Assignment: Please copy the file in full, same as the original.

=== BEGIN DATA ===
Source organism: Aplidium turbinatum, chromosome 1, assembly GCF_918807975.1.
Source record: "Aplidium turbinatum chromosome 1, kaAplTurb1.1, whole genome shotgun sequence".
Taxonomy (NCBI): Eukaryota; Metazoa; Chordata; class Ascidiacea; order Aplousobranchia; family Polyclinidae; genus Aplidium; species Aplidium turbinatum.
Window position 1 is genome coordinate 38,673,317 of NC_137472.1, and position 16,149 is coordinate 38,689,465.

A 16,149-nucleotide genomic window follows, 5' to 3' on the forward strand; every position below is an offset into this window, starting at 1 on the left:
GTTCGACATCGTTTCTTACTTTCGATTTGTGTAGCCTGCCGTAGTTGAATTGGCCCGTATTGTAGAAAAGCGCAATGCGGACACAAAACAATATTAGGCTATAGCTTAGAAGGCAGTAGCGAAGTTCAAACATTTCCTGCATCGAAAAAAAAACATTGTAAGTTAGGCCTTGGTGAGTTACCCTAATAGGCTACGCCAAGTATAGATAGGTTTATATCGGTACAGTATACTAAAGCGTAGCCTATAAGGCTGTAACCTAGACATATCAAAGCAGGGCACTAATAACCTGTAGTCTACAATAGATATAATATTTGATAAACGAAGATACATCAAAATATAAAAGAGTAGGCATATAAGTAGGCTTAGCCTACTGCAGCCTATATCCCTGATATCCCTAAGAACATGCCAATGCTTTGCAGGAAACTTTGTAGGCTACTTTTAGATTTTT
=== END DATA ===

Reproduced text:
Source organism: Aplidium turbinatum, chromosome 1, assembly GCF_918807975.1.
Source record: "Aplidium turbinatum chromosome 1, kaAplTurb1.1, whole genome shotgun sequence".
Taxonomy (NCBI): Eukaryota; Metazoa; Chordata; class Ascidiacea; order Aplousobranchia; family Polyclinidae; genus Aplidium; species Aplidium turbinatum.
Window position 1 is genome coordinate 38,673,317 of NC_137472.1, and position 16,149 is coordinate 38,689,465.

A 16,149-nucleotide genomic window follows, 5' to 3' on the forward strand; every position below is an offset into this window, starting at 1 on the left:
GTTCGACATCGTTTCTTACTTTCGATTTGTGTAGCCTGCCGTAGTTGAATTGGCCCGTATTGTAGAAAAGCGCAATGCGGACACAAAACAATATTAGGCTATAGCTTAGAAGGCAGTAGCGAAGTTCAAACATTTCCTGCATCGAAAAAAAAACATTGTAAGTTAGGCCTTGGTGAGTTACCCTAATAGGCTACGCCAAGTATAGATAGGTTTATATCGGTACAGTATACTAAAGCGTAGCCTATAAGGCTGTAACCTAGACATATCAAAGCAGGGCACTAATAACCTGTAGTCTACAATAGATATAATATTTGATAAACGAAGATACATCAAAATATAAAAGAGTAGGCATATAAGTAGGCTTAGCCTACTGCAGCCTATATCCCTGATATCCCTAAGAACATGCCAATGCTTTGCAGGAAACTTTGTAGGCTACTTTTAGATTTTT